"Dick worked at Cassler's toy store on North Winooski Avenue for more than 30 years. He served honorably with the Vermont Army National Guard for eight years. He was a longtime member of the Malletts Bay Fire Department and was known as the 'fire photographer' for Burlington and surrounding towns. In keeping with his spirit of community service, Dick founded the C.B. Radio Patrol Club."
See more vintage QSL cards starting here.

Tuesday, October 22, 2013

Flock of sheep featured on endpapers of Elson Junior Literature book

Here's another in a series of awesome vintage endpapers that have been featured here in recent months.1

This one comes from 1936's Elson Junior Literature Book Two, published by Scott, Foresman and Company. The book includes excerpts from pieces written by the likes of Henry Thoreau, Thomas Hardy, Sir Walter Scott, Henry Longfellow, Charles Dickens, Ralph Waldo Emerson, Daniel Webster, Abraham Lincoln, Rudyard Kipling, Edgar Allan Poe and Oliver Wendell Holmes.

But it's this endpaper illustration that I really love. And while the overall image is cool, these closeups show some of the fascinating details within the scene.

Is that supposed to be a smokehouse? A kiln?

1. Other posts featuring endpaper illustrations include:

Page for October 22 from 1916 book of short daily prayers

God's Minute was a compact little volume published in 1916 by The Vir Publishing Company in Philadelphia. The book (see picture below) is 4 inches wide, 5½ inches tall and 1 inch thick. It is described as "A Book of 365 Daily Prayers Six Seconds Long for Home Worship," with the content provided by "365 Eminent Clergymen and Laymen."

As you can see above, the October 22 prayer was provided by Rev. Charles Henry Pinchbeck of Baltimore, Maryland.

The book is well-used and well-worn. Pages are falling out, stained and paper-clipped. The exterior binding was taped to provide additional support in some unknown decade along the way.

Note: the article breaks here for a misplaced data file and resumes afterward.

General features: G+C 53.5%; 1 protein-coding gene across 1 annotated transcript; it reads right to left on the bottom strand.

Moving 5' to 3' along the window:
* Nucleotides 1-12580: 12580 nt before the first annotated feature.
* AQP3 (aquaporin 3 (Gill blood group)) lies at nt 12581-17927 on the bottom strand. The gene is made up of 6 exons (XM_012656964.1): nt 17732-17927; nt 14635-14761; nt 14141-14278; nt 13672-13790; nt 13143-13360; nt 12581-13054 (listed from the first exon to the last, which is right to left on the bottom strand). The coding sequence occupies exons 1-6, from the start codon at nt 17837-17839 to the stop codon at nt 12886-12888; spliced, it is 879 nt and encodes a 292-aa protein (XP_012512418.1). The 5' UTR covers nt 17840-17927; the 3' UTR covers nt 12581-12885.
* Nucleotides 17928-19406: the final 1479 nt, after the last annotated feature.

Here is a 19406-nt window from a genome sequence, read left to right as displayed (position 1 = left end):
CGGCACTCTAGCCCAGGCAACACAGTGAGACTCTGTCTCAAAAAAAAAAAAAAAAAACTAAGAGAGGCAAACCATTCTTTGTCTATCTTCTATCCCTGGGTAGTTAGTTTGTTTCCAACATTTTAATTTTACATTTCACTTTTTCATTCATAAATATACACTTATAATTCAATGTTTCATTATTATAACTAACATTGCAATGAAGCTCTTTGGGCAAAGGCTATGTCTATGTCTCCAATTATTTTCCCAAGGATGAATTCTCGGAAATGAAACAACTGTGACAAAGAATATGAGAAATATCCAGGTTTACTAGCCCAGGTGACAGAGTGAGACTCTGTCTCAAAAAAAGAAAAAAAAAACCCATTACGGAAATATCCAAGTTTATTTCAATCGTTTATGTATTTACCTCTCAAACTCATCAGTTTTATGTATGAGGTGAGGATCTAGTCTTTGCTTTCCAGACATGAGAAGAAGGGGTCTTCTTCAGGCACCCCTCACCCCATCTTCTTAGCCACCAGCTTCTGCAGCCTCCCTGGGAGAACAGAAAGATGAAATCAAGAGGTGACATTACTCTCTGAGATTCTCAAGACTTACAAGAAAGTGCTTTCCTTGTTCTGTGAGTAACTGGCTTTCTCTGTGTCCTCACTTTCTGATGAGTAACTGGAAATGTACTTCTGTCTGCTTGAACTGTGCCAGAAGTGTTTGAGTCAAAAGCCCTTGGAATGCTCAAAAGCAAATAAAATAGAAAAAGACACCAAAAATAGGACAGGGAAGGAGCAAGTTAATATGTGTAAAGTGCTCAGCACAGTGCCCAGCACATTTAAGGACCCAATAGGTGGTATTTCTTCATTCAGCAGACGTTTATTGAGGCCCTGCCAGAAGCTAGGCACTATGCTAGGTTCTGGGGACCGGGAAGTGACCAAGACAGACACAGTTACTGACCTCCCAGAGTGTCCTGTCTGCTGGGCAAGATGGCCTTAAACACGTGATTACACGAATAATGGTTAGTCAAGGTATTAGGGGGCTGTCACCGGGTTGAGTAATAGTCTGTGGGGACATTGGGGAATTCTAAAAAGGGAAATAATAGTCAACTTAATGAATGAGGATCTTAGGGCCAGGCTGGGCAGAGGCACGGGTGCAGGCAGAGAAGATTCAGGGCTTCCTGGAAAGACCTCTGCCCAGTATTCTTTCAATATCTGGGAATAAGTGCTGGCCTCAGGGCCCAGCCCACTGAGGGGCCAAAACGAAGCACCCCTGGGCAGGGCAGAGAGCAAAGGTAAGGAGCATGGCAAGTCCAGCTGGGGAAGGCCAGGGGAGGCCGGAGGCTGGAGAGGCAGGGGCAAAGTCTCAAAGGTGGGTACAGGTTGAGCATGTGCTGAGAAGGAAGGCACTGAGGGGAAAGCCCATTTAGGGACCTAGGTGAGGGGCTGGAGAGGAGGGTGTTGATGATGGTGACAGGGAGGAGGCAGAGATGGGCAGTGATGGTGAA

In the 1940s and 1950s, someone used the book as a kind of journal. Numerous pages have pencil annotations about what took place on that particular day. For example (all spellings kept intact):

  • January 5 — Berl Moving to Sanford N.C. 1953 Franklin to Marys. Stuarts Draft Cool 30° at noon.
  • January 7 — Clarence Spitler died 11 AM 1944
  • April 8 — J. Wesley Spitler Burried 11 A.M. at Mt. Tabor 1954
  • June 18 — Franklin going to War. Howe took him to Staunton due 6:30 A.M. Spent nite here. 1953.
  • July 9 — Wreck oil tank & Lumber truck at 12 & 11 intersection, 2 drivers killed, blocked trafic 3 hours, 6 AM. 1952
  • October 15 — R.A. Spitler married 1885. Oct - 15th. Visited them Sunday Oct. 15 "65th aniversity" 1950
  • October 25 — First Freese 1955
  • December 7 — Pearl Harbor Attact 1941

I'm going to dive into this book again in a future post.

Monday, October 21, 2013

Four old postcards from Montoursville, Pennsylvania

I don't normally post images of postcards that aren't in my collection, but I was cleaning out some files on one of my computers and I figured these four vintage postcards of Montoursville, Pennsylvania, were worth sharing (for the tiny subset of you out there who are interested in seeing them).

I enjoy collecting postcards from the places that I've lived, which includes Montoursville (located in the northcentral part of the state) during most of the 1970s and early 1980s.

So, here are four cool images that I found in various corners of cyberspace.

"Broad St., Montursvill"

"Broad St., Montoursville"

"Caandell Bennett Porter Table Works"

"High School"

Old postcard of Altoona High School mailed in 1906

This postcard is dated June 1, 1906, and includes a short message on the front: "Will write a letter to-morrow." It was mailed to Mattapan, a neighborhood in Boston, Massachusetts, and it moved through the postal system pretty quickly. It was postmarked in Altoona, Pennsylvania, on at 2:30 p.m. on June 1 and postmarked as received in Boston — nearly 500 miles away — at 2 p.m. on June 2! Nice service.

Pictured is an earlier version of Altoona High School. This same card is featured in Altoona, a postcard book by David W. Seidel, which has the following caption:

"The second Altoona High School, constructed in 1905 in the neoclassical style, was characterized by Hummelstown Brownstone, colossal portico, and glass dome with Ionic columns. The central interior vault under the dome also had open spheres between floors under the dome. This structure was demolished in 1974 for a new high school, over the pleas of preservationists."

The fact that the preservationists failed to save the building is more interesting, given that the 1905 school was one of the early designs by famous American architect Charles M. Robinson, who later moved to Virginia and designed numerous college and public-school buildings that have made it onto the National Register of Historic Places. (For more on him, check out Charles M. Robinson's Schoolhouses in Northern Virginia.)

Isn't it a shame that this majestic building only stood for 69 years and can't be seen today?